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  Into the Little Hill  Niema at 10:26 on 20 February 2009

I went into this concert after reading a wave of glowing publicity surrounding the Benjamin piece. A masterpiece one critic called it. The Birtwistle was good fun, a little low on music (mostly spoken words), but very theatrical and dramatic. I was very disappointed by the Benjamin however, it's always hard to separate a production from a piece - and perhaps this is actually a concert piece, but as a piece of drama it completely failed to convince me. Musically there were a lot of delicious sounds from the orchestra, though I am alone in finding a certain monochrome effect in Benjamin's recent music? My reaction to it reminds of that when I listen to Boulez - after a while the harmony and colour all starts to sound the same, and the atmosphere becomes oppressive. Benjamin does use slightly more variety than Boulez- the end of this piece has a certain tonality to it, but when combined with the instrumental colour, nothing is ever really allowed to blossom and bloom, it's all kept behind an ever-so-cleverly polished gauze.

As drama the idea of two singers who both narrate and act out roles completely failed I felt. I'm all for stylisation, particularly in opera, but this way of presenting a story just seemed totally undramatic. Stylisation inevitably distances the listener, but Benjamin to me seems to have taken that a step too far, I couldn't find an emotional way into this piece.

  Re: Into the Little Hill  Misuc at 14:06 on 03 March 2009

... "glowing publicity"... "a certain monochrome effect"... "ever-so-cleverly polished gauze"... I find your description vividly conveys the essence of Benjamin's unimaginative, self-important, pretentious, basically trivial posturing. "Benjamin does use slightly more variety than Boulez" you say: yes, but with infinitely less inventiveness, passion, musical understanding and seriousness of purpose.

  Re: Into the Little Hill  piargno at 05:05 on 04 March 2009

Wow! That's one of the harshest things I ever heard! Great stuff! I've actually never heard any Benjamin, but keep hearing stuff about Palimpsest I. I'll check it out one day just so I can agree with Misuc!

  Re: Into the Little Hill  MartinY at 15:06 on 08 March 2009

I see Radio Three has a program about George Benjamin today (Sunday 7th) at 17:00. There is also 5 hours of Ligeti as this week's composer! There is a program about Johnathon Wilcocks at 18:30, Xenakis at 19:00 on Tuesday, new music by Gwilym Simcock in the Chetham's concert on Wednesday at 19:00 and Ligeti's Violin Concerto on Friday at 19:00.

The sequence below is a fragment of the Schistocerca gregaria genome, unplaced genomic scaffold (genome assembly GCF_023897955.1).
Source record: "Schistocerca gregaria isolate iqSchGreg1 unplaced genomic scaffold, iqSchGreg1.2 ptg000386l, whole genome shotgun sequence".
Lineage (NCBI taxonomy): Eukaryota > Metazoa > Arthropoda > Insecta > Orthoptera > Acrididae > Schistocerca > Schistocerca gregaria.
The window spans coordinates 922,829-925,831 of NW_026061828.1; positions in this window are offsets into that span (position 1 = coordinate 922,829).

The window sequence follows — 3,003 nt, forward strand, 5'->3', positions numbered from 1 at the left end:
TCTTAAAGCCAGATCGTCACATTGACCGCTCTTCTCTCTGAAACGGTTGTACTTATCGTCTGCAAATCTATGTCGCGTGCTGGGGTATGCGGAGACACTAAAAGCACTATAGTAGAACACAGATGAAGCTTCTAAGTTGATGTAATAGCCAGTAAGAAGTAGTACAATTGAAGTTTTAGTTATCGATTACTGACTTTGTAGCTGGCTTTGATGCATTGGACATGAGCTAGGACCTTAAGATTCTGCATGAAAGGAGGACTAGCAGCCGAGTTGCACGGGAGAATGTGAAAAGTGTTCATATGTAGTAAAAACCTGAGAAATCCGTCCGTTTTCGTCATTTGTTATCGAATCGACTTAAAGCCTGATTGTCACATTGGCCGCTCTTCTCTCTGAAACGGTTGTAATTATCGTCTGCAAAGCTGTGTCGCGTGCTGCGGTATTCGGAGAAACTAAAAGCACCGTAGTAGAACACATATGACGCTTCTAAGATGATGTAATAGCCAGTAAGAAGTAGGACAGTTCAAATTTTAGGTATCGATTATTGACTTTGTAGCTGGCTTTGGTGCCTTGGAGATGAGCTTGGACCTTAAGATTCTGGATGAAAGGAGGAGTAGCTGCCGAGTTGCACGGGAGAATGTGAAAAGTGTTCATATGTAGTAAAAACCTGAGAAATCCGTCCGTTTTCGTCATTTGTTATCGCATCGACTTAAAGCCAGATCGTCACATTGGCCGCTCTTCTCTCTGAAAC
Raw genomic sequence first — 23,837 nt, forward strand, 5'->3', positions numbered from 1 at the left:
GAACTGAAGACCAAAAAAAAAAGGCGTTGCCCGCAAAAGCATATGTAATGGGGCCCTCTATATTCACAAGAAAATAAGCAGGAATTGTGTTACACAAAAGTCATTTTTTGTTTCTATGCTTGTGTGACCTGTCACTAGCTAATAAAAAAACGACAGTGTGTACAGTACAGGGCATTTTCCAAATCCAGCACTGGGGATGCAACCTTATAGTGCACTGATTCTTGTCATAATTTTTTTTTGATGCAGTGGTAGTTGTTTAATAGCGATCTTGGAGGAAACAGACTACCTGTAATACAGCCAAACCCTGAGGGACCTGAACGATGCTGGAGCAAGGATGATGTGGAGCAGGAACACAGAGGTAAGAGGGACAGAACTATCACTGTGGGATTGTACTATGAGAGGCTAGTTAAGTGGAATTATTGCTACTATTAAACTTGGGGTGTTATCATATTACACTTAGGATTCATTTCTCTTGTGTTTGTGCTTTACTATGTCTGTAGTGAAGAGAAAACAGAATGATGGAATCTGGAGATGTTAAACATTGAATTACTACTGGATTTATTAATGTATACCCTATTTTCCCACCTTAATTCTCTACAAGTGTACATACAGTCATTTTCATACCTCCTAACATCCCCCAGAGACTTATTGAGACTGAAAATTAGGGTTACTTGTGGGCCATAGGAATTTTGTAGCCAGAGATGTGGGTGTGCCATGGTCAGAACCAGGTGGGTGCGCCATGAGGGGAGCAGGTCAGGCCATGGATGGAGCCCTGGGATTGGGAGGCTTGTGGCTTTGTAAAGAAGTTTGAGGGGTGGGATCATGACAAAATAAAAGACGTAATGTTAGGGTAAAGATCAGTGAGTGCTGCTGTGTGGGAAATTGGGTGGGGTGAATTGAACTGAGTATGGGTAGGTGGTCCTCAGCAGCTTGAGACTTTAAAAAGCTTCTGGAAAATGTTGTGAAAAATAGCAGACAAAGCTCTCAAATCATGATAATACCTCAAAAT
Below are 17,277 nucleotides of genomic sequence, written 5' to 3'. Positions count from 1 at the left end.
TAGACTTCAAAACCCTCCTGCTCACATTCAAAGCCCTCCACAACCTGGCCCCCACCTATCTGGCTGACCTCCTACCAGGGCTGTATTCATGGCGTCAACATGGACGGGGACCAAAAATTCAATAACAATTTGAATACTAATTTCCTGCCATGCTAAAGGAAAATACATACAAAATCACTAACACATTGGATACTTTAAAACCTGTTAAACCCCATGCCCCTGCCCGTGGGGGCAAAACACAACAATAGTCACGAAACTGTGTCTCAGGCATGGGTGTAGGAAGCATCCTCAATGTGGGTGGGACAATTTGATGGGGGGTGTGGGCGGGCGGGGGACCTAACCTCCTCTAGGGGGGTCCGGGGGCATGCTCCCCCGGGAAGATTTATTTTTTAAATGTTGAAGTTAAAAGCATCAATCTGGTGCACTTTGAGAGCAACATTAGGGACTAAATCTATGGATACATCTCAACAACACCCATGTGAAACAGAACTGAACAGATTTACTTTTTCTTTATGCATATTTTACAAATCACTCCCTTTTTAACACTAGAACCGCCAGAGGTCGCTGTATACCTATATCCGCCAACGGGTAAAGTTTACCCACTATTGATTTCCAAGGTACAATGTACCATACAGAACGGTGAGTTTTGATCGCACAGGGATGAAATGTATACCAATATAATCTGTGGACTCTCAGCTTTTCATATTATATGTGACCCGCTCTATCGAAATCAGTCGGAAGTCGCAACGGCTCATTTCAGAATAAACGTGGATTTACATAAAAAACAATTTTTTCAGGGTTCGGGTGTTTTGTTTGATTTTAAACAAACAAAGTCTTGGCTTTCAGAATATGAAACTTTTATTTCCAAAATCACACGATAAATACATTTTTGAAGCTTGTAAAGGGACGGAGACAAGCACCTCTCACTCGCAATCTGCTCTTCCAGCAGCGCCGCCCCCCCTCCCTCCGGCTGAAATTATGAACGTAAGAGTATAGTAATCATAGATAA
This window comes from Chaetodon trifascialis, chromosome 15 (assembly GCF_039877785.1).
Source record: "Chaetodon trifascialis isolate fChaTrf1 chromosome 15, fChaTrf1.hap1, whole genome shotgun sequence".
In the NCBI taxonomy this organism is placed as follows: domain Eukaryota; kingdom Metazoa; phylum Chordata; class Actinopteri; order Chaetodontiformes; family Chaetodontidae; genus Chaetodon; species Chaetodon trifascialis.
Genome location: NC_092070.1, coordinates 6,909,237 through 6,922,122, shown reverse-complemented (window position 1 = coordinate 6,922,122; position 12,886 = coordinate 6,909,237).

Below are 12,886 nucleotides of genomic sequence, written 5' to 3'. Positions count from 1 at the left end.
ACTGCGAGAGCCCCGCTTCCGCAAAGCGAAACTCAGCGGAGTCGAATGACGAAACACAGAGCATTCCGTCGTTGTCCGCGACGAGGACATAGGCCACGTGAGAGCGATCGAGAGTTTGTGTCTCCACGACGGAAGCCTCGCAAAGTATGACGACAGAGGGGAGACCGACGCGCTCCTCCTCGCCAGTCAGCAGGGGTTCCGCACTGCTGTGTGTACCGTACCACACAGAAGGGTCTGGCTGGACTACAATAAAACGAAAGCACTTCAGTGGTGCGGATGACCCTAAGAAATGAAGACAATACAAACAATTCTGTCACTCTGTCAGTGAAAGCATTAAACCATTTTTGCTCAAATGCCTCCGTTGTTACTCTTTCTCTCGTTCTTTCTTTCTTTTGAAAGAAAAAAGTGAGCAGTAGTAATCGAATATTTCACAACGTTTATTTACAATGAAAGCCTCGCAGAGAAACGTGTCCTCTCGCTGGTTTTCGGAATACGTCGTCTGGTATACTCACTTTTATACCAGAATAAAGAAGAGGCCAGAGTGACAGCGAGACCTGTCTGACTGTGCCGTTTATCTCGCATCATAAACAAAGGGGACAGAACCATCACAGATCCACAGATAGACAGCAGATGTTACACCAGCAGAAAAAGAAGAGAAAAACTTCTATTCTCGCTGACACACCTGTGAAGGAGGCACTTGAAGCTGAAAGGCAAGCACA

This is a very unusual amout of contemporary music for the BBC.......

  Re: Into the Little Hill  Misuc at 16:44 on 08 March 2009

Thanks. I'll have another listen. And yesterday I missed (as usual) the 'Hear & Now' programme on Christopher Fox, a fearful 'school of complexity' enfant terrible. So it seems they are somewhat favouring the 'modernists' this week.


we'll see what comes into their heads next week

  Re: Into the Little Hill  Team Gaughan at 08:43 on 09 March 2009

I heard the Radio 3 show about George Benjamins pieces yesterday. I found it interesting but agree with some of the above comments. What I did find interesting was him talking about 'Sudden Time' and then a performance of said work. I found it useful him discussing themes and ideas he used in this work- one that I do actually like. There are some fasinating ideas, 4 alto flutes, tablas and a expressive viola solo. Wonder what everyone elses opinions are.


I like Ligeti and noticed him as composer of the week, his music is wonderful yes but I find something lacking in it, Im not sure what. Wonderful sounds, clever, fasinating and beautiful but still lacking something for me at least.

  Re: Into the Little Hill  Misuc at 20:38 on 09 March 2009

I've got to apologise for my mean-spirited comments above. I was influenced by some very duff things he'd done, and by aspects of his personal behaviour which I had seen. As far as this broadcast was concerned.I have good and bad to say.

Firstly I must tell readers I didn't listen to it live, I recorded it and on listening back just now found that, just as I was starting to get really involved in 'Sudden Time'- close to the end, I think - the recording came to a sudden stop mid-bar.

Bad: I didn't catch the beginning of the programme, with his explanation of "Dance Figures", but from listening to the piece I didn't care for it -it sounded to me like an overcooked stodgy hotpot made out of the static bits of 'the Rite of Spring' with a soft doughy Berg-crust, and a dollop of Britten ketchup on top: in other words he's striving after a post-Rite type of dance but when he tries to come out of his puddingy self- consciousness - introvertea expressionism - there's no physical 'elan', his dance-steps are trite and a bit vulgar.

Furthermore, you could skip to the middle of 'Sudden Time' and not notice that the piece had changed. He's somehow got stuck stylistically and harmonically in his pudding.

....And yet.....the way the 'Momente' persist or shift - are transformed, the sense of continuity and change, of foreground merging with background and something else emerging out of it, and, yes, the nice sonorities won me over. I even found the harmony convincing. I almost started to believe in his sincerity. I will have to listen to 'Sudden Time' again and to more pieces. Maybe I can still learn...